Finance Finance News Michael Pascoe: Federal government pocketing interest on states’ debt
Updated:

Michael Pascoe: Federal government pocketing interest on states’ debt

State treasurers should ask Josh Frydenberg for their money back, writes Michael Pascoe. Photo: Getty
Share
Twitter Facebook Reddit Pinterest Email

Which state will be the first to ask the federal government to refund the interest Josh Frydenberg is collecting on its debt?

A little-acknowledged sideline of the Reserve Bank’s money printing and Australian governments’ trillion-dollar debt is that the federal government gets back the interest it pays on the bonds the RBA buys.

The (admittedly low) interest the government pays the RBA is almost 100 per cent profit for the central bank, which is then paid as a dividend to the Treasurer. The bond buying can be done by one person in front of a computer screen – it’s a very low-cost operation.

The RBA is now buying state government bonds as well – $1 billion of the $5 billion it is creating each week to buy bonds is for state and territories paper – but the interest the states pay on those bonds will end up going towards Josh Frydenberg’s budget via that annual RBA dividend.

“By the middle of next year, we’ll own almost 20 per cent of Australian government securities on issue,” Governor Philip Lowe told the house economics committee this week.

Even at very low interest rates, that adds up to a nice little earner for the RBA and, hence, the Treasurer.

If the $20 billion of state bonds the RBA is presently committed to buy averaged 0.5 per cent, that would be $100 million a year the state treasurers would be donating to Josh Frydenberg.

The federal government’s ability to effectively borrow for nothing when the RBA buys its bonds is an advantage the states don’t enjoy. One of these days, a premier – or state treasurer – will wake up to the wheeze and ask Mr Frydenberg for the money back.

The Reserve Bank is buying bonds in a program known as quantitative easing. Photo: AAP

It will be an interesting conversation when the feds have been calling for the states to carry more of the economic stimulus burden. The states don’t have the much bigger taxing power the Commonwealth enjoys to eventually pay for the record deficits – or the RBA pea-and-thimble trick with debt servicing costs.

And it’s still early days in the RBA’s game of QE, “quantitative easing”, and how much government debt it will end up owning.

More importantly, in the medium and longer terms, it is also early days in the way central banks and governments need to look at their ballooning debts and deficits.

In a paper published on Monday by Larry Summers and Jason Furman (respectively the former US Treasury Secretary and former chair of President Obama’s Council of Economic Advisers), the learned pair suggest we have entered a new era for fiscal policy and even the way we measure it needs to change.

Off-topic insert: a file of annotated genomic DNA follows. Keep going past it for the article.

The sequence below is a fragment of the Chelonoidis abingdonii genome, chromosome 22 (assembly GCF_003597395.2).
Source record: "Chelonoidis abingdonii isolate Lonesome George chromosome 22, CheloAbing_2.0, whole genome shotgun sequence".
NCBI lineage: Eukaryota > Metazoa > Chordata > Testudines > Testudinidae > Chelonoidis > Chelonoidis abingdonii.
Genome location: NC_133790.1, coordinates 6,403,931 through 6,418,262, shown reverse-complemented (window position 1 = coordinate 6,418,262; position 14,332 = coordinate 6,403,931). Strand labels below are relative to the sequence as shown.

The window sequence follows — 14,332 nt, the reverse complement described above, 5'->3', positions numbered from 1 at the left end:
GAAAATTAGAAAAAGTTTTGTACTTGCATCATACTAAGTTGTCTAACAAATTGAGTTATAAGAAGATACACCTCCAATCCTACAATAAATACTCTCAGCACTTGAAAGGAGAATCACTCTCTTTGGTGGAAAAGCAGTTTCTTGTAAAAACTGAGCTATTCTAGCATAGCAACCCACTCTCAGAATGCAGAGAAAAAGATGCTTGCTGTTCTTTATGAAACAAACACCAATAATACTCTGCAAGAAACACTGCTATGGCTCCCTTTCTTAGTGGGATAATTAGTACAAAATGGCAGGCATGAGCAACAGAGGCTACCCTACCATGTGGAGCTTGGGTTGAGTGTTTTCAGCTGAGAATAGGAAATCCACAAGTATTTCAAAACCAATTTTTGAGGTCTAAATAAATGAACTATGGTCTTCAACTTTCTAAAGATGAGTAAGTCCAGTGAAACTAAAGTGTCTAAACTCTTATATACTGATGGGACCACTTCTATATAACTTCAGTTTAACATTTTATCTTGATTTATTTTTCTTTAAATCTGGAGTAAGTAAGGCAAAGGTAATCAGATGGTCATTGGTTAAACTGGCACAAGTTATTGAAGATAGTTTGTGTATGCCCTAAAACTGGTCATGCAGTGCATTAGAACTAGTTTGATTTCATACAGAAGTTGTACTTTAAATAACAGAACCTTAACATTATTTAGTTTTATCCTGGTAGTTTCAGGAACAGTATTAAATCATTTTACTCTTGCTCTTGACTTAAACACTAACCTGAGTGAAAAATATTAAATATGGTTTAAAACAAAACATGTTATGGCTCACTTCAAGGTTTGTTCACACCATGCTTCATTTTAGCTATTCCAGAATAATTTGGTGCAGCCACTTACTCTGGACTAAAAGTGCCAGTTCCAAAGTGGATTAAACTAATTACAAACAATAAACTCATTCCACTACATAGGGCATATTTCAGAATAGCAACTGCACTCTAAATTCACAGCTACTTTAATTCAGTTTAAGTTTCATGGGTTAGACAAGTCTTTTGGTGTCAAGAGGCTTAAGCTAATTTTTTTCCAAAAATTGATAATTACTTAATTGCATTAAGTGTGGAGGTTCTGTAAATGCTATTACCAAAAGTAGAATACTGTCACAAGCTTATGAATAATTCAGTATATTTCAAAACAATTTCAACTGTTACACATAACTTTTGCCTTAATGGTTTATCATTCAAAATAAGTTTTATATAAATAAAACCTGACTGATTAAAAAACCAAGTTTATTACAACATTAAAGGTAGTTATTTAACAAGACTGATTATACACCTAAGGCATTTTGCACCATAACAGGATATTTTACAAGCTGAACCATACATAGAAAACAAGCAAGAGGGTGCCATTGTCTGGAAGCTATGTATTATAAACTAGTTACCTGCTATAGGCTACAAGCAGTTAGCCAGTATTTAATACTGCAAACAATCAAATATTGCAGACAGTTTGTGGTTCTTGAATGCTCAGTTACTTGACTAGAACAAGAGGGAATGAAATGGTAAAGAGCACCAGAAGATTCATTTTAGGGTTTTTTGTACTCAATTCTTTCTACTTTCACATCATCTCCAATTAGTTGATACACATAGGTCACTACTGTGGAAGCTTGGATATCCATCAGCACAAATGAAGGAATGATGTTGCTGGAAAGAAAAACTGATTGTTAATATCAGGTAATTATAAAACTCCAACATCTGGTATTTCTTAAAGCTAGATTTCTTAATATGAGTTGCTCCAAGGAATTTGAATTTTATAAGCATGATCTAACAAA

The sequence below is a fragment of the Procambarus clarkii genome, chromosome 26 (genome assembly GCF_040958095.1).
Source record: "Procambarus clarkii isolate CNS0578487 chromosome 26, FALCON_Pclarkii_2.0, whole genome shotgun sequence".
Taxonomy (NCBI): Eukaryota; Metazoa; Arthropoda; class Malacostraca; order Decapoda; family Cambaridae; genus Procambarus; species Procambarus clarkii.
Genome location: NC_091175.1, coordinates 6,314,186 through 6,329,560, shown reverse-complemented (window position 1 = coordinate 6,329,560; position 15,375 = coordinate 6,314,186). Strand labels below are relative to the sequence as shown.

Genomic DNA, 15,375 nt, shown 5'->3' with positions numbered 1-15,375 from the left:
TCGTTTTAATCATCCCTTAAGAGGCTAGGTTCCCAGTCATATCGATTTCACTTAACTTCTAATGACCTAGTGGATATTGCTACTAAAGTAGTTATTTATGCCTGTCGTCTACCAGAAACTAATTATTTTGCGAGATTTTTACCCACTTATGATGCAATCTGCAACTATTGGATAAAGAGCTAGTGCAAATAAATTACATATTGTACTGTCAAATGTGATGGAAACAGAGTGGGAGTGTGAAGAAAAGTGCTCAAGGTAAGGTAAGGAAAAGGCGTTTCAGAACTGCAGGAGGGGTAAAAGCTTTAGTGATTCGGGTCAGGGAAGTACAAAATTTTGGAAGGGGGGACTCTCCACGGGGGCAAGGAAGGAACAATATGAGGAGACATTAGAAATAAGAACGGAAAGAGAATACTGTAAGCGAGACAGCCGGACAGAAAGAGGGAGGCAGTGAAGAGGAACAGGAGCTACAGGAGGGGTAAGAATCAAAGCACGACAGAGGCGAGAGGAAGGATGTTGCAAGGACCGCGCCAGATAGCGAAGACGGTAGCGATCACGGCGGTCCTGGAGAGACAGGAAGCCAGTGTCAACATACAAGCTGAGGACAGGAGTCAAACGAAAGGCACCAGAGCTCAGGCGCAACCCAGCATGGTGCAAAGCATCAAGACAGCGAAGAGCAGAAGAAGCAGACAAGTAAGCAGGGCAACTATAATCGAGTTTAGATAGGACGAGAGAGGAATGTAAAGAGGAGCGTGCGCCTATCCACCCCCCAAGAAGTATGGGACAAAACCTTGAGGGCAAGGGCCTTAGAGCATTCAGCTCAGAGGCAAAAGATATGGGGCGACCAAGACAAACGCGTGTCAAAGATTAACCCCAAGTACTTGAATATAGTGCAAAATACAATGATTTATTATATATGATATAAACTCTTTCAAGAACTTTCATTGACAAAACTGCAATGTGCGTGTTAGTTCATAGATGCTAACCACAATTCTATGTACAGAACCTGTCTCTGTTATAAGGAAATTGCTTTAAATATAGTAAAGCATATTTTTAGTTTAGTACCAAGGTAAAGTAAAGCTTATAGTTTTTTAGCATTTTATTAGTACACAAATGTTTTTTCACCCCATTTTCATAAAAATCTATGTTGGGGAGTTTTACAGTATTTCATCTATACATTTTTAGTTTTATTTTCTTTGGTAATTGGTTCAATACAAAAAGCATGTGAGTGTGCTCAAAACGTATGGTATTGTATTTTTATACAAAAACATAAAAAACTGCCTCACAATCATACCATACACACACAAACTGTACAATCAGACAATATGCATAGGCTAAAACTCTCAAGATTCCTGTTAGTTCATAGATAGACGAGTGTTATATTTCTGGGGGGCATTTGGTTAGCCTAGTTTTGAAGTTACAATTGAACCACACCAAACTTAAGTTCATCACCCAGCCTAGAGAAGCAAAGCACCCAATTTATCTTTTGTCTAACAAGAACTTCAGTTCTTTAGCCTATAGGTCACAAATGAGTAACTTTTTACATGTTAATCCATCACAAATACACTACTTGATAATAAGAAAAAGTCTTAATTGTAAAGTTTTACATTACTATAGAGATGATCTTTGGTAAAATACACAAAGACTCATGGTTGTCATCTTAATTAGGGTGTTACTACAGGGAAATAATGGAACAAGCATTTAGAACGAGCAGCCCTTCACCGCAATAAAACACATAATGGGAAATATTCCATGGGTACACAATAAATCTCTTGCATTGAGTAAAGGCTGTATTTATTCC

Writing with specific reference to US fiscal policy but with broader application, “we reject traditional ideas of a cyclically balanced budget on the grounds that it would likely lead to inadequate growth and excessive financial instability”.

That’s a sharp contradiction of what is still the prevailing wisdom for our federal government.

The paper makes the point that real interest rates were consistently falling long before COVID struck. (Never forget the RBA had to cut rates three times last year, back when the economy was supposed to be “strong”.)

Former US Treasury secretary Lawrence Summers wants a reassessment of public debt. Photo: Getty

Because real rates are so low and often negative, Summers and Furman suggest it’s no longer useful to measure government debt and deficits as a percentage of GDP – as our government and RBA do.

Instead, the correct metric should be the servicing cost of the debt as a percentage of GDP.

For the US: “As a new guidepost, we propose that fiscal policy focus on supporting economic growth while preventing real debt service from being projected to rise quickly or to rise above 2 percent of GDP over the forthcoming decade.”

Summers and Furman want the US government to use fiscal policy more now that monetary policy is reduced to pushing on the proverbial piece of string.

When the possibility of a credit rating downgrade was brought up during the parliamentary hearing, Dr Lowe indicated getting unemployment down was the most important thing for him, too, with debt levels a lesser matter for now:

“A downgrade of credit ratings doesn’t concern me. What I want to see is strong public finances in Australia. I think we have that and we’re going to continue to have that.

The AAA credit rating had more political symbolism than economic importance.

“It was important that we have disciplined fiscal policy and a credible medium-term plan, but a downgrading of the credit ratings from AAA to one notch below that is not of economic concern.

“What is of more concern is that people don’t have jobs. To borrow now, to make sure that the economy is recovering strongly and that people have jobs, I think is entirely sensible. Once we’re well down that road, then, rightly, return to fiscal discipline and getting debt levels down again.”

The question of the appropriate way of measuring the health or otherwise of government debt matters in making those decisions – and for the credit rating agencies, if they were smarter.

Given the speed of the current crisis, both Treasury and the RBA, like health authorities, have had to make it up as they’ve gone along.

Hopefully with the economy starting to slowly recover, at some stage there will be considered, non-doctrinaire discussions about what will be best for the nation.